Here’s a treat from the last days of Port Ellen. This Douglas Laing Old Malt Cask release was distilled within two months of the distillery shuttering its gates once and for all.
I’ve read and heard that Port Ellen’s closure had as much to do with inferiority of distillate as it did with being surplus to requirements at the nadir of the early ’80s whisky crash. Let’s call this the ‘Great Malt Depression’. Whether or not that perceived inferiority was a reality or not is not something I’ve been able to determine for myself, simply because the only Port Ellens I’ve tried to date have all been at least 20 years of age. It’s hard to argue with the fact that 20 years in a barrel is going to do good things for almost any whisky. The true test, of course, would be sample the young malt (or even new make spirit) alongside a young Caol Ila and young Lagavulin from the same era and see if there was a noticeable disparity.
At this point though, I’m not really sure and don’t really care. What can be claimed with a reasonable amount of certainty – and supported by empirical evidence (however subjectively assessed) – is that Port Ellen is definitely a spirit that ages well. Further, in the interest of greater understanding, this is a subject to which I’m more than happy to devote research time.
This particular bottling is one from the warehouses of Douglas Laing (long before the brothers split the company). The Laings seem to have been sitting on a gold mine of Port Ellen, and if the fates are kind, they still are. ATW’s own deviant, Maltmonster, put together his own assessment on what he believes are remaining PE stocks in a feature piece here. Hmmmm. Only time will tell, I suppose, but hopefully he’s well shy of the true numbers.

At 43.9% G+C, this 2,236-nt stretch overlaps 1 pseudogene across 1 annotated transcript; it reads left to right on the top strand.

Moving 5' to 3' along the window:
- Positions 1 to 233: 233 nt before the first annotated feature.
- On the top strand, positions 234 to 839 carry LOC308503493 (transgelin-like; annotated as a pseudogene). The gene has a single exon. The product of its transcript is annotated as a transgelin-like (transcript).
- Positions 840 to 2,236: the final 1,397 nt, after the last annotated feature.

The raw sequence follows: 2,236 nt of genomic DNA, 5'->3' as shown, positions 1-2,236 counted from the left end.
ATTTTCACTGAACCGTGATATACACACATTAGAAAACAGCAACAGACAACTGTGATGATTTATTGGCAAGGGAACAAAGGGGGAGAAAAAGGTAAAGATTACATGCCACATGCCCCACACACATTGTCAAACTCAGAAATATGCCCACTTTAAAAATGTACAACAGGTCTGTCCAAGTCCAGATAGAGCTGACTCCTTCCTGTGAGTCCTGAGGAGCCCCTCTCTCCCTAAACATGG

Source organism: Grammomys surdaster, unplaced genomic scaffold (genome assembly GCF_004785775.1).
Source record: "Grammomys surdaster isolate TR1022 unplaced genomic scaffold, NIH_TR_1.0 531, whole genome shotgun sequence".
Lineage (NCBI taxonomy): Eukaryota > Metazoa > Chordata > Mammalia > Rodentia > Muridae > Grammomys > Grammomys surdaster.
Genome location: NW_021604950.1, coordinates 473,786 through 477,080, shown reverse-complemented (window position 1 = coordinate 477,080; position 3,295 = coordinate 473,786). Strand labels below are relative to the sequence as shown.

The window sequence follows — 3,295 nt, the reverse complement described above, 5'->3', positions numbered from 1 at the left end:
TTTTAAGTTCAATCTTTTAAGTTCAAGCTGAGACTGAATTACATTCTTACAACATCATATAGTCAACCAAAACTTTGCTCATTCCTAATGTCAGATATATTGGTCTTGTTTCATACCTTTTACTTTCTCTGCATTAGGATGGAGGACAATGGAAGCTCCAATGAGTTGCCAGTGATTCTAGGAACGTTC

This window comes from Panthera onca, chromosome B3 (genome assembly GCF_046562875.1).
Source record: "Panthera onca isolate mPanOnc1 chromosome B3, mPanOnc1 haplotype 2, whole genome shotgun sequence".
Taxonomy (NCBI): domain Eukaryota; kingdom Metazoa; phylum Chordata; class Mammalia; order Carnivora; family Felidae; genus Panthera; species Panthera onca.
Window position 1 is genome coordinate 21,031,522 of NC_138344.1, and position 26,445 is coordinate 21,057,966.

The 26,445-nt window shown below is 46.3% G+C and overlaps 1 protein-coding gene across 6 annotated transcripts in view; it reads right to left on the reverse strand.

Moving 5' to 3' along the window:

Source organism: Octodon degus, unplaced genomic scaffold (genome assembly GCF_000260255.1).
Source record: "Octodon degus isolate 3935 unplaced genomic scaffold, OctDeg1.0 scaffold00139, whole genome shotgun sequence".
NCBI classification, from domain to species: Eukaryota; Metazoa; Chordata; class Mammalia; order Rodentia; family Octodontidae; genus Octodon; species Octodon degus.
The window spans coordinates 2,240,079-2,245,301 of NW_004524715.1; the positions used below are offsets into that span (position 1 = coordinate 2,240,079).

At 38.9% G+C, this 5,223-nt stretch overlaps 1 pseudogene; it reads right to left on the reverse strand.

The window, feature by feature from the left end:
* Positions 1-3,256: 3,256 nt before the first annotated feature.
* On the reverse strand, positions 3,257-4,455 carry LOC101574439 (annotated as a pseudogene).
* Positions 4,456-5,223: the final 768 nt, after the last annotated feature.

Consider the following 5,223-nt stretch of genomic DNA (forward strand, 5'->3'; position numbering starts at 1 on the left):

This make went into wood as a babe in 1983 and came out a strapping young 20-something in 2006. Those interim 23 years were spent coming of age in a refill sherry butt, which eventually conceded a total of 549 siblings (errr…bottles).
Nose: Very ‘Port Ellen-esque’. Briny, oily and citric. Oysters on the half shell. Smoke and a bit of peat, which seems to be riding off into the sunset. More salt and iodine. Deepest of dark fruit threads. Maybe (just maybe) some very dry pithy grapefruit. Very nice nose…almost classic Port Ellen.
Palate: Not quite as strong as the nose, but still damn fine. Bold and citric. Some chocolate. Salty and smoky. Kinda flinty. Fades into the cereals.
Overall quite typical and expected. And that’s a good thing.
– Reviewed by: Curt
– Photo: Curt